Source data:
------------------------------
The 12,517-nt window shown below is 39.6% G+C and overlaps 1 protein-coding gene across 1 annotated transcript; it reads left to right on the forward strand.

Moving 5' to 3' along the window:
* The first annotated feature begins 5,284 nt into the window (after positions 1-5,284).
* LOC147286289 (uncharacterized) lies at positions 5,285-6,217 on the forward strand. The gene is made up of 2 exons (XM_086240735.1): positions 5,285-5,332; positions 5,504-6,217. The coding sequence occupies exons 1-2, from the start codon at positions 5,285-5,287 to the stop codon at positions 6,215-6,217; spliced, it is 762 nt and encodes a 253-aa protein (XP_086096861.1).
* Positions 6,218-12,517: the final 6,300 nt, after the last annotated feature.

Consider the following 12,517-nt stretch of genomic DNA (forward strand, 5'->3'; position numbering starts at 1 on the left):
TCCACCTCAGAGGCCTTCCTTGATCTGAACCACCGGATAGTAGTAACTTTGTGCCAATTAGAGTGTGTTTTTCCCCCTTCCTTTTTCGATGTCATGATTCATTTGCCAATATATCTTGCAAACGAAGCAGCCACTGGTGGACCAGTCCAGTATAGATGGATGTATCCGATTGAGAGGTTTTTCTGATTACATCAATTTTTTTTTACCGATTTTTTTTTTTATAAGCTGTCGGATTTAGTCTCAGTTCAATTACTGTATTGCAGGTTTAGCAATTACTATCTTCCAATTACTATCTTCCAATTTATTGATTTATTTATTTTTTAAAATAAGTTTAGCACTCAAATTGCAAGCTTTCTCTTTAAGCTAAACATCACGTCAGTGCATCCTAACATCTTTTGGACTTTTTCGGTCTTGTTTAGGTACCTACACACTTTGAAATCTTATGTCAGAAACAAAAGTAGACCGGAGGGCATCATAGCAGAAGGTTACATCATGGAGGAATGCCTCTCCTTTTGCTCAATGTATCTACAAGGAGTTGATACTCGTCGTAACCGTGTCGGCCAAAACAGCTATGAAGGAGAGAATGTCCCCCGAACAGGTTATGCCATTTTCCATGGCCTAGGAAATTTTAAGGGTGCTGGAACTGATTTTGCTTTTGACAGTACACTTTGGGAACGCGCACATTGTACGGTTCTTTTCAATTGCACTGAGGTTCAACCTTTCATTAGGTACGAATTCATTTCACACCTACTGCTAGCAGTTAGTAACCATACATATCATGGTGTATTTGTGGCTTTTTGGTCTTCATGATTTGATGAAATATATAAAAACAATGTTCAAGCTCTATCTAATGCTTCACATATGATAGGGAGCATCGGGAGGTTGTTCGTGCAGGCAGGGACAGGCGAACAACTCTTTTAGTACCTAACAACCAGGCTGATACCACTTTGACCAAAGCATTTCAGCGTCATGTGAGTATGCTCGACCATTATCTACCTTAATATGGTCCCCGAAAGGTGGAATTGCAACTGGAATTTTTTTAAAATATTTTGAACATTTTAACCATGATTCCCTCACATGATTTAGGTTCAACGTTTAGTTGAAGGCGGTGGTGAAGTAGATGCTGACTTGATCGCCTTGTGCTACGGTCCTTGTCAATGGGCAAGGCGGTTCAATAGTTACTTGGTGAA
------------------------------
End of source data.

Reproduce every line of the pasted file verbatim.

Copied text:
The 12,517-nt window shown below is 39.6% G+C and overlaps 1 protein-coding gene across 1 annotated transcript; it reads left to right on the forward strand.

Moving 5' to 3' along the window:
* The first annotated feature begins 5,284 nt into the window (after positions 1-5,284).
* LOC147286289 (uncharacterized) lies at positions 5,285-6,217 on the forward strand. The gene is made up of 2 exons (XM_086240735.1): positions 5,285-5,332; positions 5,504-6,217. The coding sequence occupies exons 1-2, from the start codon at positions 5,285-5,287 to the stop codon at positions 6,215-6,217; spliced, it is 762 nt and encodes a 253-aa protein (XP_086096861.1).
* Positions 6,218-12,517: the final 6,300 nt, after the last annotated feature.

Consider the following 12,517-nt stretch of genomic DNA (forward strand, 5'->3'; position numbering starts at 1 on the left):
TCCACCTCAGAGGCCTTCCTTGATCTGAACCACCGGATAGTAGTAACTTTGTGCCAATTAGAGTGTGTTTTTCCCCCTTCCTTTTTCGATGTCATGATTCATTTGCCAATATATCTTGCAAACGAAGCAGCCACTGGTGGACCAGTCCAGTATAGATGGATGTATCCGATTGAGAGGTTTTTCTGATTACATCAATTTTTTTTTACCGATTTTTTTTTTTATAAGCTGTCGGATTTAGTCTCAGTTCAATTACTGTATTGCAGGTTTAGCAATTACTATCTTCCAATTACTATCTTCCAATTTATTGATTTATTTATTTTTTAAAATAAGTTTAGCACTCAAATTGCAAGCTTTCTCTTTAAGCTAAACATCACGTCAGTGCATCCTAACATCTTTTGGACTTTTTCGGTCTTGTTTAGGTACCTACACACTTTGAAATCTTATGTCAGAAACAAAAGTAGACCGGAGGGCATCATAGCAGAAGGTTACATCATGGAGGAATGCCTCTCCTTTTGCTCAATGTATCTACAAGGAGTTGATACTCGTCGTAACCGTGTCGGCCAAAACAGCTATGAAGGAGAGAATGTCCCCCGAACAGGTTATGCCATTTTCCATGGCCTAGGAAATTTTAAGGGTGCTGGAACTGATTTTGCTTTTGACAGTACACTTTGGGAACGCGCACATTGTACGGTTCTTTTCAATTGCACTGAGGTTCAACCTTTCATTAGGTACGAATTCATTTCACACCTACTGCTAGCAGTTAGTAACCATACATATCATGGTGTATTTGTGGCTTTTTGGTCTTCATGATTTGATGAAATATATAAAAACAATGTTCAAGCTCTATCTAATGCTTCACATATGATAGGGAGCATCGGGAGGTTGTTCGTGCAGGCAGGGACAGGCGAACAACTCTTTTAGTACCTAACAACCAGGCTGATACCACTTTGACCAAAGCATTTCAGCGTCATGTGAGTATGCTCGACCATTATCTACCTTAATATGGTCCCCGAAAGGTGGAATTGCAACTGGAATTTTTTTAAAATATTTTGAACATTTTAACCATGATTCCCTCACATGATTTAGGTTCAACGTTTAGTTGAAGGCGGTGGTGAAGTAGATGCTGACTTGATCGCCTTGTGCTACGGTCCTTGTCAATGGGCAAGGCGGTTCAATAGTTACTTGGTGAA